A man throng'd up with cold: my veins are chill, Let it suffice the greatness of your powers,
And have no more of life, than may suffice To have bereft a prince of all his fortunes ;
To give my tongue that heat to ask your help; And having thrown him from your watery grave, Which if you shall refuse, when I am dead, Here to have death in peace is all he'll crave. For that I am a man, pray see me buried.
1 Fish. Die quoth-a ? Now, gods forbid it! I Enter three Fishermen.
have a gown here; come, put it on; keep the. 1 Fish. What, ho, Pilch!
warm. Now, afore me, a handsome fellow! Come, 2 Fish. Ho! come, and bring away the nets. thou shalt go home, and we'll have flesh for holidays, 1 Fish. What, Patch-breech, I say!
fish for fasting-days, and moreo'er puddings and flap3 Fish. What say you, master ?
jacks; and thou shalt be welcome. 1 Fish. Look how thou stirrest now! come away,
Per. I thank you, sir. or I'll fetch thee with a wannion.
2 Fish. Hark you, my friend, you said you could 3 Fish. Faith, master, I am thinking of the poor not beg. men, that were cast away before us even now.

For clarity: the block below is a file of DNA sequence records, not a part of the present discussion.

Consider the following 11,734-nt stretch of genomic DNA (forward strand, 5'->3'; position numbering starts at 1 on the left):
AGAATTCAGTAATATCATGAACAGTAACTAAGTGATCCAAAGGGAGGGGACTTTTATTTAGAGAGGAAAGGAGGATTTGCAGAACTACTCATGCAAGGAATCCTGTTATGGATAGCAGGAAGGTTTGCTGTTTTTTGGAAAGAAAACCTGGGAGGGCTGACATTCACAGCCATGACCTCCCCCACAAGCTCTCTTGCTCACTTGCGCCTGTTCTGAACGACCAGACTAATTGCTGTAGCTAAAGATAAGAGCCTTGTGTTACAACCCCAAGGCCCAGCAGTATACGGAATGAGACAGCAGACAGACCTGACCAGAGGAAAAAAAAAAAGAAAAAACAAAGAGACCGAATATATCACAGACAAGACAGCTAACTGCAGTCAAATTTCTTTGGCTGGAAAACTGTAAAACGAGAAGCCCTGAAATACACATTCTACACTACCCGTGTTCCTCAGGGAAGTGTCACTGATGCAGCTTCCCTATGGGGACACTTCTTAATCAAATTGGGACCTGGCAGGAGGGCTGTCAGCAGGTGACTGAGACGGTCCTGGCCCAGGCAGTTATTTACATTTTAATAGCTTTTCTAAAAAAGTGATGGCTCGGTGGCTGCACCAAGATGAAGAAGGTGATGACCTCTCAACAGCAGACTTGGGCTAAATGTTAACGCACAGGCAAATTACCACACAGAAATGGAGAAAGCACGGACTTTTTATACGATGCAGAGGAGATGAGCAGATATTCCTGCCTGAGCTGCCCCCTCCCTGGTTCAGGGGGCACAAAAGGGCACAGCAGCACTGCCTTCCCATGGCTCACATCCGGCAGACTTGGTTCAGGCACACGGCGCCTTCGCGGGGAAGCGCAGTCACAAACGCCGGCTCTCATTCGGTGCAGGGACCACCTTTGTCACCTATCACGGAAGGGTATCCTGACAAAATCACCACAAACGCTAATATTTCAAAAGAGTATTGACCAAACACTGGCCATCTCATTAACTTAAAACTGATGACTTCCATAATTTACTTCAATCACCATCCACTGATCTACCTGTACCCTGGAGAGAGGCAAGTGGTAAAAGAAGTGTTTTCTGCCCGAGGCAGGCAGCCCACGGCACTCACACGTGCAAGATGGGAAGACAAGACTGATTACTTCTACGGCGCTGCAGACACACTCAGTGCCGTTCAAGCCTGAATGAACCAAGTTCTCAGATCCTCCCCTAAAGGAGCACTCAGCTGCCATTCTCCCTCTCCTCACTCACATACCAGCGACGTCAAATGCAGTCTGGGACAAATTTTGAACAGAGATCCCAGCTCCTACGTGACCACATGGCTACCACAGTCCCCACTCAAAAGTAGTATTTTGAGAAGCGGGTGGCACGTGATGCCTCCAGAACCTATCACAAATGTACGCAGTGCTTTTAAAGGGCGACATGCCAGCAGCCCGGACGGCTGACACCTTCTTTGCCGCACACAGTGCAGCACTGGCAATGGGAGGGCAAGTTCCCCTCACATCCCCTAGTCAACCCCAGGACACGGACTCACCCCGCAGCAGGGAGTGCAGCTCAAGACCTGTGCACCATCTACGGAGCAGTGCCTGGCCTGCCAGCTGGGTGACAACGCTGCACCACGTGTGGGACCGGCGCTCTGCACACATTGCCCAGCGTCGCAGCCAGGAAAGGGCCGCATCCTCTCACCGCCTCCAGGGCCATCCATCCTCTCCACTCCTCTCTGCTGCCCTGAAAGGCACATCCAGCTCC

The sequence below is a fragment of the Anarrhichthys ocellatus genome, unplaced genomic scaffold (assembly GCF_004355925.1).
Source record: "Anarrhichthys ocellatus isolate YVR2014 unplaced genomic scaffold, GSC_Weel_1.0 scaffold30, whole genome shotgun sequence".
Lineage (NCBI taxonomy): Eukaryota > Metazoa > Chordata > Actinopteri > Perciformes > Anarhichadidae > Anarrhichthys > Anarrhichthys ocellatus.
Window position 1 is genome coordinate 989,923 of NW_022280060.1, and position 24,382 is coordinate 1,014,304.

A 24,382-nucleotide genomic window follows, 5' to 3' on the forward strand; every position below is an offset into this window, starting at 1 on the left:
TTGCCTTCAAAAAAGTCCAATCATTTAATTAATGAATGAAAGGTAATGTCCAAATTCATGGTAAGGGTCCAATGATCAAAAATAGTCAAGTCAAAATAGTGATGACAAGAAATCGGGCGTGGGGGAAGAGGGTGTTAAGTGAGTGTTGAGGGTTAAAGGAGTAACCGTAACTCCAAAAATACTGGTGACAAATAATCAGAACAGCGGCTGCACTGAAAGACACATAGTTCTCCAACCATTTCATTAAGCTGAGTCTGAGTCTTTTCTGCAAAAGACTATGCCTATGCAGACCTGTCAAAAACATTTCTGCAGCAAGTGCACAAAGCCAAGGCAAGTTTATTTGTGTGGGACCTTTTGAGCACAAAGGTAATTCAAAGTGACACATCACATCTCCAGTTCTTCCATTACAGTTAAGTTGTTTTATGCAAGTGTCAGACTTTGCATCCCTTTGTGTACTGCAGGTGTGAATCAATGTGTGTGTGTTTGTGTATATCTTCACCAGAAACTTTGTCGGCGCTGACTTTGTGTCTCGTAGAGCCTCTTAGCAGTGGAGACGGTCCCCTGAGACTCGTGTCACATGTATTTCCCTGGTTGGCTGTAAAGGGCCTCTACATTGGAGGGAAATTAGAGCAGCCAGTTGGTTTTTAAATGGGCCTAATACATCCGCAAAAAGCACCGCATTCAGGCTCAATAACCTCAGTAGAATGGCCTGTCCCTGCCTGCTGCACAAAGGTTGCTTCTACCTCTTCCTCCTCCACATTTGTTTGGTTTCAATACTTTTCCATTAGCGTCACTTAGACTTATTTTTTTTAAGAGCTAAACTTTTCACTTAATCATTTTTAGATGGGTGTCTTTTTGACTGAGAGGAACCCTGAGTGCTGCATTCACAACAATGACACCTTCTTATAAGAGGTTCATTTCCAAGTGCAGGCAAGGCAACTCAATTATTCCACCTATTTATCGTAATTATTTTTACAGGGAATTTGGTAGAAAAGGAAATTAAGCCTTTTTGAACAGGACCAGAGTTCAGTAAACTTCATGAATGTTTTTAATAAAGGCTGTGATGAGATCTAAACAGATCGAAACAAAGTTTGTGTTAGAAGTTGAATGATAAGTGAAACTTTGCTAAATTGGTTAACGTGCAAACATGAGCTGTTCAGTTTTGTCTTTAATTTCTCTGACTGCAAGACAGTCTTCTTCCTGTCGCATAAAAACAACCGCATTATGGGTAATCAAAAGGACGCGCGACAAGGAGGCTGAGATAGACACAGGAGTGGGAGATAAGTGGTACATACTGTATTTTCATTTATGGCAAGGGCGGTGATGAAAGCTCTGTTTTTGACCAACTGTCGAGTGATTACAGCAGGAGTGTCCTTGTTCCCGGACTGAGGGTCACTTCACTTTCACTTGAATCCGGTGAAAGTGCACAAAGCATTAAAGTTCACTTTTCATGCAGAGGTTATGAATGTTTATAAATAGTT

Per. I did but crave. 1 Fish. Alas, poor souls ! it grieved my heart to 2 Fish. But crave? Then I'll turn craver too, hear what pitiful cries they made to us to help and so I shall ’scape whipping. them, when, well-a-day, we could scarce help our- Per. Why, are all your beggars whipped, then? selves.
2 Fish. O! not all, my friend, not all; for if all 3 Fish. Nay, master, said not I as much, when your beggars were whipped, I would wish no better I saw the porpus, how he bounced and tumbled ? office than to be beadle. But, master, I'll go draw they say, they are half fish, half flesh: a plague on up the net.
[Ereunt two of the Fishermen. them! they ne'er come, but I look to be washed. Per. How well this honest mirth becomes their Master, I marvel how the fishes live in the sea. labour !